When Rekha and Vishal Bhardwaj showed up, an immediate logistical issue was brought up. They wanted to get Farida Khanum too, but back then Instagram did not allow for more than two screens on Instagram live. He stepped down, and facilitated the interaction; Farida Khanum sang Aaj Jaane Ki Zid Na Karo, Rekha Bhardwaj sang Phir Le Aaya Dil. Sethi commented, “Subhan allah!”.
The Federation of Western India Cine Employers (FWICE), angered by this cross-border cohesion put out a statement, “We are pained to inform all members that FWICE has issued a total non-cooperation circular advising all members not to work in any manner whatsoever with all Pakistani artistes, singers and technicians.” And that was that; so much for digital art leaking across physical borders.
Ali Sethi has trained with Ustad Nasiruddin Sami of the Dilli gharana, who migrated from Delhi to Karachi as a child, and Farida Khanum, who was born in Calcutta, grew up in Amritsar, then Rawalpindi, then Lahore. His music too casts this syncretic shadow, where his love for AK Ramanujan, and his study of Tamil at Harvard, bleeds into his musical landscape of qawwalis, ghazals, Punjabi folk music, and bhajans. He has repurposed the ghazal, considered a dated genre of music, through Coke Studio with his star-spangled outfits— sometimes an intricate sherwani, sometimes a spiffy suit, sometimes a shawl; a figure of cultural syncretism.
The video for his single, Chandni Raat dropped on February 23, 2019, a week after the Pulwama Attack where acrid tension between India and Pakistan was mounting. The top comments on the video are from Indians, seeking in his video — a tattered glass house with strangers mending each other’s bruises and brutishness — the refuge that political discourse wasn’t providing. How are we expected to hardwire hatred into ourselves?
There is a very specious quality to this refuge that comes from his training with Farida Khanum. Sethi noted in passing how once, when he was unable to crack a melody, she chided him, “Thoda sa dard naal kaho na.”
Dard not in the rose-tinted sense of pain, but in the Greek sense of pathos — from where sympathy and empathy, hamdardi, and bedardi, come. His music becomes that for many, given expression by his slippery aesthetic — his kitsch outfits, his widows peak, his coloured hair, his chitrali topi, his grandma razai print pullover, his questionable mustache.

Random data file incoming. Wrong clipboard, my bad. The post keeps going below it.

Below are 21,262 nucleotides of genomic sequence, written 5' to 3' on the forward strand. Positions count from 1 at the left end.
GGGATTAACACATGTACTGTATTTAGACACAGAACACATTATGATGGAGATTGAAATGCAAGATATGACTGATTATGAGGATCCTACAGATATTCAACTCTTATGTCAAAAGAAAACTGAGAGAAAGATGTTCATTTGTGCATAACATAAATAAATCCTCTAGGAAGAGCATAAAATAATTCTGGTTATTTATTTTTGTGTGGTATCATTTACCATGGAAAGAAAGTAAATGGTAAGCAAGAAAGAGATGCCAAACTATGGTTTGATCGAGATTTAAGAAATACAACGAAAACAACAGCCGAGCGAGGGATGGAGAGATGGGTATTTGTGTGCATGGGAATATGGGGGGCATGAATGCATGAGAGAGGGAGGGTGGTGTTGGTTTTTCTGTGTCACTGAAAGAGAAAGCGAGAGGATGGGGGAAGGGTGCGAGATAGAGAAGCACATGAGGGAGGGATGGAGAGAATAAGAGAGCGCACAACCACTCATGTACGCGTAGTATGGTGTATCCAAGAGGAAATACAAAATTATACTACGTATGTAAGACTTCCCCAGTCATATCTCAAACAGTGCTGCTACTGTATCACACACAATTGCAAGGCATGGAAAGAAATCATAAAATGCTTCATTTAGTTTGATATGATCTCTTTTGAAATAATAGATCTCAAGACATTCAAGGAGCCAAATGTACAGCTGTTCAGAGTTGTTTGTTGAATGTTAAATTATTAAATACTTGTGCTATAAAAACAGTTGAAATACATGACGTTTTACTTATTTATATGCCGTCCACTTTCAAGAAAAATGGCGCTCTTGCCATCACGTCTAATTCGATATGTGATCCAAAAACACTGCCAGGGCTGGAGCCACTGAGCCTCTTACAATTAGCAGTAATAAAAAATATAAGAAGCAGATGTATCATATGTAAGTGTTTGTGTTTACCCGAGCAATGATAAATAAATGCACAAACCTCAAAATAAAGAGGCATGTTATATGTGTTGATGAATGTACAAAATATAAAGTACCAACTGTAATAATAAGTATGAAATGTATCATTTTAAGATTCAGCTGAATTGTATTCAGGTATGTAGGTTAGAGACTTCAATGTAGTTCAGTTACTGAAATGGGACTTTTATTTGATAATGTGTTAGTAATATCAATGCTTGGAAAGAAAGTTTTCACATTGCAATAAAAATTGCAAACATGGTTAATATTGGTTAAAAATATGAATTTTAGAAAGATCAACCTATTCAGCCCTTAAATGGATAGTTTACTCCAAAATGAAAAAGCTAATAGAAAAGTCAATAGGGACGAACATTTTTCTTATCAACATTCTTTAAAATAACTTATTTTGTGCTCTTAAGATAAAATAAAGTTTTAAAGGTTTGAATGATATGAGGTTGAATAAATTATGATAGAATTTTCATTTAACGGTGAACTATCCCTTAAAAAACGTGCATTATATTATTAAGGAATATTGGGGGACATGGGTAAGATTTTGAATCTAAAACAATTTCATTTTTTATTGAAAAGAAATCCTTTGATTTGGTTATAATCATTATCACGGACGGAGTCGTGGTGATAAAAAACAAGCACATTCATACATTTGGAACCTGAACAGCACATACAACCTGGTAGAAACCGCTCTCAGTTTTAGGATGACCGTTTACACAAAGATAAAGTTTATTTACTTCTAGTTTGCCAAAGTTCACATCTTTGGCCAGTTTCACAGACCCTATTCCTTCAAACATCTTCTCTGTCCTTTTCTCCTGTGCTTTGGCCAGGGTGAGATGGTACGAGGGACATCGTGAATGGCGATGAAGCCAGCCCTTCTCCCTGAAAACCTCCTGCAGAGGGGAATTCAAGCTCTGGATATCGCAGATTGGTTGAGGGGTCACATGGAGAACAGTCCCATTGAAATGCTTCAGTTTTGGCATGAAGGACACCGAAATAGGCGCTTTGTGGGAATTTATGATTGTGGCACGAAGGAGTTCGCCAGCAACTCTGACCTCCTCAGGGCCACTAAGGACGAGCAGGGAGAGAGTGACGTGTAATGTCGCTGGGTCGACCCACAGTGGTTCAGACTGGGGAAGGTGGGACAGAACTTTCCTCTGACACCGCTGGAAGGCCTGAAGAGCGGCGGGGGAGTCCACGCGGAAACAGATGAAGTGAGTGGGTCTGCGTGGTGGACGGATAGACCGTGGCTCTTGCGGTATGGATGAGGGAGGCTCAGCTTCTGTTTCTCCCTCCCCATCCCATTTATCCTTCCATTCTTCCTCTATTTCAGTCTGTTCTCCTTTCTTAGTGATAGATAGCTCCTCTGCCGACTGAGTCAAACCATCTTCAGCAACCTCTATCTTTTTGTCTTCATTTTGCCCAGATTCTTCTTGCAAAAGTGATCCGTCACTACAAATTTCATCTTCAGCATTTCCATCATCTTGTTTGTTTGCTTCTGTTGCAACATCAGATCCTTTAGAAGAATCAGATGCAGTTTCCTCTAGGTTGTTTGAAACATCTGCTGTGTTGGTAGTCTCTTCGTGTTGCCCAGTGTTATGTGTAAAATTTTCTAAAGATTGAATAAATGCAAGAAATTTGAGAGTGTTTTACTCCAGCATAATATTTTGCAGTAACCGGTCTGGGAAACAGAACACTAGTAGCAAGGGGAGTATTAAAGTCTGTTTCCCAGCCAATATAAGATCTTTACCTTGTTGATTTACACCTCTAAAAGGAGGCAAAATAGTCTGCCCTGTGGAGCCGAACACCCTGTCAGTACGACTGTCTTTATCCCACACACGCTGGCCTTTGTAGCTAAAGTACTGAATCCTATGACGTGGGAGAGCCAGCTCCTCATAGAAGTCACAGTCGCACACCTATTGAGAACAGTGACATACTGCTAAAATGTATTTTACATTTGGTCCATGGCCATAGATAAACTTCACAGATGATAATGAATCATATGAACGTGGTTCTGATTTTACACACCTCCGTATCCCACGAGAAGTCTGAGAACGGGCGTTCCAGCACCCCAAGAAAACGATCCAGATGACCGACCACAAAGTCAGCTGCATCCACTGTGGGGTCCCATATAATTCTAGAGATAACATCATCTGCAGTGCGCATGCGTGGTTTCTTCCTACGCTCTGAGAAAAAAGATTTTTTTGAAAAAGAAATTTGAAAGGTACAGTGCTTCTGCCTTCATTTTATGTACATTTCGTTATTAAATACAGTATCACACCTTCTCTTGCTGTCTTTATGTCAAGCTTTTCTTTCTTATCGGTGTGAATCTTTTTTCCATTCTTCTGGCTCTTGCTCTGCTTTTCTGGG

In New York he is curating his own South Asian Bloomsbury Set— with filmmaker Mira Nair, Indian writer Amitav Gosh, and Pakistani artist Salman Toor. They eat baingan, share music, pour whiskey and we get to see glimpses. Sethi has recorded the narration and music for the audiobook of Amitav Ghosh’s Junglenama which was illustrated by Toor. In December, 2020 he released Mere Aur Hein Iraaday, an EDM Ghazal to the words of Agha Hashar Kashmiri, considered the Urdu Shakespeare. He just released his latest single, Rung, co-written with the late poet Shakeel Sohail, whose video seamlessly zooms between Lahore and New York City.
Sometimes, when I listen to him sing, and watch him perform in front of a hand-sized phone in his spare apartment, it does seem like the era of the “new star” is upon us, where it isn’t the star’s distance as much as their closeness that we covet. Glamour has begun to look boring, its synthetic productions of performed richness no longer distract as much as dismay. Sethi, with his sardonic humour, puff-chested Punjabi, handsome comportment, and digital accessibility — he re-posts any Instagram story where he is tagged, and replies with warm familiarity to comments of strangers on his posts — might be a way forward, if not the way forward. We’re all grappling in the dark anyways, the future of entire industries of glamour and glitter in the thrall of existential angst; some muse, some music might just be what we need.